With the 2011 Winter Classic being delayed until 8:00 pm on New Year’s Day thanks to bad weather during the afternoon, the questions now turn to what happens if the weather turns bad during the game itself. The NHL is prepared with solutions for how to ensure that a game that’s started gets a proper outcome. Whether or not fans find those outcomes to be proper will be up for debate.
According to the NHL, once a game has begun it may be subjected to one or more temporary stoppages due to unplayable weather conditions. NHL Commissioner Gary Bettman has the final say as to whether or not the game is held up. Commissioner Bettman can also reconfigure the period and game format as needed. Teams changing ends at the 10:00 minute mark of the third period to make things fairer for both teams should the conditions dictate isn’t unfounded. Doing this allows for both teams to see the same amount of time overall on each end of the ice.
Where things get interesting is if the game is started and then stopped permanently because of the weather. If two periods have been played, the game is technically official. If one team is ahead, they’ll earn the win and get two points. If the game is tied, however, each team will get a point and then conduct a shootout to decide the winner. There won’t be an overtime period in this situation.
If the weather is so bad that even a shootout is considered too dangerous to do, then they’ll conduct the shootout on Feb. 6 prior to the start of the Pens-Caps game at Verizon Center in Washington. I can’t imagine this would cause too much of an uproar for Penguins fans to lose the home ice advantage.
Of course, if the game is started and permanently stopped before the second period is over, the game will be “postponed” and, if at all possible, be played on January 2nd in its entirety. Fantasy hockey teams could get ruined pretty hard if it turns into a goal fest early on only to have it postponed. It’s a special set of circumstances, but if you’re thinking the NHL isn’t prepared for this – think again.
For two periods, the Dallas Stars seemed to say, “Are you sure the Washington Capitals are the best team in the NHL?”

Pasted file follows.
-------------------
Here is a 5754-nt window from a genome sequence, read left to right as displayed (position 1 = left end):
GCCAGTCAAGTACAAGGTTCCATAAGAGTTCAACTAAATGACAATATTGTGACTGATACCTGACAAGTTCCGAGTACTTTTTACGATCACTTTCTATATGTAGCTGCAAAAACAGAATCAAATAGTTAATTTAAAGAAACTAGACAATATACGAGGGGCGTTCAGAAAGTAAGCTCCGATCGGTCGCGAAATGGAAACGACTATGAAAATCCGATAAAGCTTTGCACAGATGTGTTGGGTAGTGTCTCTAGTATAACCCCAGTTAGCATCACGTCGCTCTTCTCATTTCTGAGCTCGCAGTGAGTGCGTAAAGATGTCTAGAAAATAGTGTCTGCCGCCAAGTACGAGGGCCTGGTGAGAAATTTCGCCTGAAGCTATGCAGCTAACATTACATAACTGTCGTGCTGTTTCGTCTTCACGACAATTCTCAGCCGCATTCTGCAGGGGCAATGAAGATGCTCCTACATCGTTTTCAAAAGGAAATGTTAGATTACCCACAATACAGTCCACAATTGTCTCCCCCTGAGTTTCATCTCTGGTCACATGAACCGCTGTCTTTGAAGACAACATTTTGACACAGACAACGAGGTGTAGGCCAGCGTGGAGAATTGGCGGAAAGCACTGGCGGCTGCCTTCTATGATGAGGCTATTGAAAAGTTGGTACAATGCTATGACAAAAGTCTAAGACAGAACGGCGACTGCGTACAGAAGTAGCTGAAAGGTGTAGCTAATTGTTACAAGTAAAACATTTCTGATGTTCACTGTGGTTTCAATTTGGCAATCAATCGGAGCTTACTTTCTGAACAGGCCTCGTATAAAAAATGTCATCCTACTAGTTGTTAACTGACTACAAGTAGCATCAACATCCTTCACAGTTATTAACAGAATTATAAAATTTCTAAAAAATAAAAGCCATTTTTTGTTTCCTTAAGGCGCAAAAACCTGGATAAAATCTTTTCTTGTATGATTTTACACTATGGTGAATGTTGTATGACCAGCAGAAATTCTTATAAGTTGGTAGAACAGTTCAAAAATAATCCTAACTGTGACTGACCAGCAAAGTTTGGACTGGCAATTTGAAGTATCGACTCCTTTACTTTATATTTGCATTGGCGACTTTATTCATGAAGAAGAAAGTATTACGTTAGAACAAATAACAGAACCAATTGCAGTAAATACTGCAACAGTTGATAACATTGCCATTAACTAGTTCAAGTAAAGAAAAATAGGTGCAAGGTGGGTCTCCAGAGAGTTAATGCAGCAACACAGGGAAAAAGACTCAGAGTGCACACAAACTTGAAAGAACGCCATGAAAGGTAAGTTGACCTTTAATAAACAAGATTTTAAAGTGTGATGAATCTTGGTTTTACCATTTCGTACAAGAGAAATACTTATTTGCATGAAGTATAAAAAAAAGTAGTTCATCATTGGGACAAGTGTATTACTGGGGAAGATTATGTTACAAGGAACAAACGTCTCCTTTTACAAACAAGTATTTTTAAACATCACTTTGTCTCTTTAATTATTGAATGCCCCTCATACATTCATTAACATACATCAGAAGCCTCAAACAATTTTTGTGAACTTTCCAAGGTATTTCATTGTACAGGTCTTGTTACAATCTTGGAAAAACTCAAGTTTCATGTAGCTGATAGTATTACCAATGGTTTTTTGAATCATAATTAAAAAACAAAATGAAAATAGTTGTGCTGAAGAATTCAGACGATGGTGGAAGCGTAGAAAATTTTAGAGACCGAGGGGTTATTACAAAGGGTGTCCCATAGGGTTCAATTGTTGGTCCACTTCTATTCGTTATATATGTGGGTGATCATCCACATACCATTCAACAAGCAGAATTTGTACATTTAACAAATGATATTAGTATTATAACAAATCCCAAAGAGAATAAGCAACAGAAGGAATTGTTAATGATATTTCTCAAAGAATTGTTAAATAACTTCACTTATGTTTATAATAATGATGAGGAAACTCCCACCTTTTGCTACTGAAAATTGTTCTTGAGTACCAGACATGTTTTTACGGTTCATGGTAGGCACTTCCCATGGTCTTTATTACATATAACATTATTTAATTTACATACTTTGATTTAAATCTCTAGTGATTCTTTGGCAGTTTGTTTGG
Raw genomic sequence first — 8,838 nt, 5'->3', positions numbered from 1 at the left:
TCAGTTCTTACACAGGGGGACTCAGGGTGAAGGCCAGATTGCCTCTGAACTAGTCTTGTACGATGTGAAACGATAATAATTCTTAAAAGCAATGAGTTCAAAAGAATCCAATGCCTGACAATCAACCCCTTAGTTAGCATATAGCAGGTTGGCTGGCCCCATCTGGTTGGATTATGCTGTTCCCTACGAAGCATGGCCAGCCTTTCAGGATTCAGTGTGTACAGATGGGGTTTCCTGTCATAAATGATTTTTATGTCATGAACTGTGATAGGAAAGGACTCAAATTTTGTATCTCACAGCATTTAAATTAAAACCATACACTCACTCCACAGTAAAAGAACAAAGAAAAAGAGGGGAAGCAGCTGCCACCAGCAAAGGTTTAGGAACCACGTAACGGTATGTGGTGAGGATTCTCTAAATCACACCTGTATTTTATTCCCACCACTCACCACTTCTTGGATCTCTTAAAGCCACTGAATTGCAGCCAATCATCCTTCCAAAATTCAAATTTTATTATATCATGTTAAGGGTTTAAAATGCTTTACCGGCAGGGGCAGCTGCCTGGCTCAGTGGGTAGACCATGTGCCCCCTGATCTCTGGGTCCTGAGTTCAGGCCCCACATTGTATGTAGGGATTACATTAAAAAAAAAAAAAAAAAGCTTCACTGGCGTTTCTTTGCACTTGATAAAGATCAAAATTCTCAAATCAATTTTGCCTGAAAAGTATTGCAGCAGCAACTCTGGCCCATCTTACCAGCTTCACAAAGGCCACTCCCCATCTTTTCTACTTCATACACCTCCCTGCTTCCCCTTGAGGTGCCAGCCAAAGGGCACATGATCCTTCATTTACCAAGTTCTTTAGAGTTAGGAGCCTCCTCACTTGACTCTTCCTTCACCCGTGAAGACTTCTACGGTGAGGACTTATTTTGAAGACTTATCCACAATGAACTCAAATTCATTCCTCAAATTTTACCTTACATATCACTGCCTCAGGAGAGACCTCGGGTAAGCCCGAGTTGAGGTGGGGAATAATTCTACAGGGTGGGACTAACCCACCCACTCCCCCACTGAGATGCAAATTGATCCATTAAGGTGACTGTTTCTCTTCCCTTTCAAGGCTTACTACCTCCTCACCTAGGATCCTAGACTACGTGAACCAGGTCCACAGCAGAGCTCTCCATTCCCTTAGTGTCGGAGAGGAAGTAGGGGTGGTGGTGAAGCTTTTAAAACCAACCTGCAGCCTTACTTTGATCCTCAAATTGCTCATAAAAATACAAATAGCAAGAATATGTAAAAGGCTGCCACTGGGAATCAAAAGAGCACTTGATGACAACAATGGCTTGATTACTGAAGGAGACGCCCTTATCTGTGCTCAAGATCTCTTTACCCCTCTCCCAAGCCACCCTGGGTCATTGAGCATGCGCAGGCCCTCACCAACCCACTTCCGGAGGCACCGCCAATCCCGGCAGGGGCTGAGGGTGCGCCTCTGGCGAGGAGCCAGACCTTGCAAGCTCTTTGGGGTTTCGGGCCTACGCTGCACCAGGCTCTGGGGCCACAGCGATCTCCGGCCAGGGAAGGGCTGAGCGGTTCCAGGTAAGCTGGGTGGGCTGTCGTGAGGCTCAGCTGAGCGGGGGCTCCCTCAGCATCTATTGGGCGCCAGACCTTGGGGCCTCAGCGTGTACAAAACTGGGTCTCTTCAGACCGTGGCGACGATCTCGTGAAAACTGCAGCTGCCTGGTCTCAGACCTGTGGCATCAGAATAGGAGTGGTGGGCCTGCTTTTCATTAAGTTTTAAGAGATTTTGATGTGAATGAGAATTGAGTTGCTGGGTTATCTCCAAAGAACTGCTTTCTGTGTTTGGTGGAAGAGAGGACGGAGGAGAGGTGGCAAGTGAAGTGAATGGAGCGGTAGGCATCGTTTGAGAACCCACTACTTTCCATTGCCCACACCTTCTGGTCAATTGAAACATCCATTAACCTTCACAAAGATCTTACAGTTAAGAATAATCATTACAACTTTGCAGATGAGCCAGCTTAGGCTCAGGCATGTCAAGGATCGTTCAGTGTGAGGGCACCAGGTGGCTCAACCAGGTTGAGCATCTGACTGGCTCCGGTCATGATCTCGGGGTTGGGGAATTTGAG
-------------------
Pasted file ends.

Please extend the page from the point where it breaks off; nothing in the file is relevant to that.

They chased Braden Holtby and built a 4-0 lead through those first 40 minutes, and that was enough … but barely. The Stars beat the Capitals 4-3 on Saturday, which accomplished the following:
- Dallas ended Washington’s winning streak at five games. The Stars have now won three straight.
- This win slides the Stars ahead of the Chicago Blackhawks for first place in the highly competitive Central Division. While both teams sit at 77 standings points, Dallas holds three games in hand.
- By passing Chicago, the Stars now lead the Western Conference as a whole.
Impressive stuff. Some might even call it a statement game, although others may hold that nail-biting ending against them (possibly arguing that the Stars’ flaws may come back to haunt them in the playoffs).
Dallas’ biggest concern likely has little to do with doubters. Instead, they must monitor the statuses of forwards Tyler Seguin and Cody Eakin.
Long story short, the Stars are red-hot, yet bigger challenges likely lie ahead.
The Chicago Blackhawks are on edge on Saturday, and it’s not because of what’s currently a close game against the Anaheim Ducks.
(Not that they’re indifferent toward a match against their opponents from last year’s conference final match, mind you.)
Instead, the Blackhawks are quite concerned about the health of Marian Hossa, who needed help off of the ice following an awkward, scary-looking crash into the boards. (Hampus Lindholm delivered the hip check that sent Hossa sprawling, in case you’re wondering.)
You can see that moment in the video above, while My Regular Face’s GIF also captures that troubling moment:
It’s too early to tell if Hossa will bounce back or miss some time from this. Stay tuned for potential updates.
Update: Joel Quenneville seems optimistic about Hossa, broadly speaking:
Ryan Getzlaf scored the overtime game-winner as the Ducks won 3-2 (OT).
If it weren’t for Mike Yeo and the Minnesota Wild, you could argue that the Florida Panthers suffered from the worst night so far.
You can see that Saturday was unpleasant merely from looking at the scoreboard: the Nashville Predators pummeled the Panthers by an unkind score of 5-0.
The pain goes beyond that … literally so.
For one thing, Quinton Howden suffered an upper-body injury and did not return. That’s no good, but if you want to feel sick to your stomach, footage of Brandon Pirri‘s likely lower-body injury (ankle maybe?) may do the trick.
(Seriously, you may be happier if you don’t look.)
The Panthers didn’t make an announcement about Pirri one way or another, so we’ll see if he somehow avoided anything significant.
Either way, it was a night this team would like to forget.
It’s unlikely that Chris Stewart will generate another 30-goal season in the NHL, but he still might be missed by the Anaheim Ducks.
The team announced that the ornery forward is expected to miss four-to-eight weeks with a fractured jaw. If that’s the recovery window, Stewart may go into the playoffs a little rusty (if he can get in any regular season games at all).
The Ducks didn’t elaborate, but the Columbus Dispatch’s Aaron Portzline believes that the injury happened during a fight with Dalton Prout of the Columbus Blue Jackets. You can see that brawl in the video above.
One bright side for Anaheim: if they believe that they need to replace what Stewart brings to the table (rugged play with a dash of offense), then at least this injury happened before the the Feb. 29 trade deadline.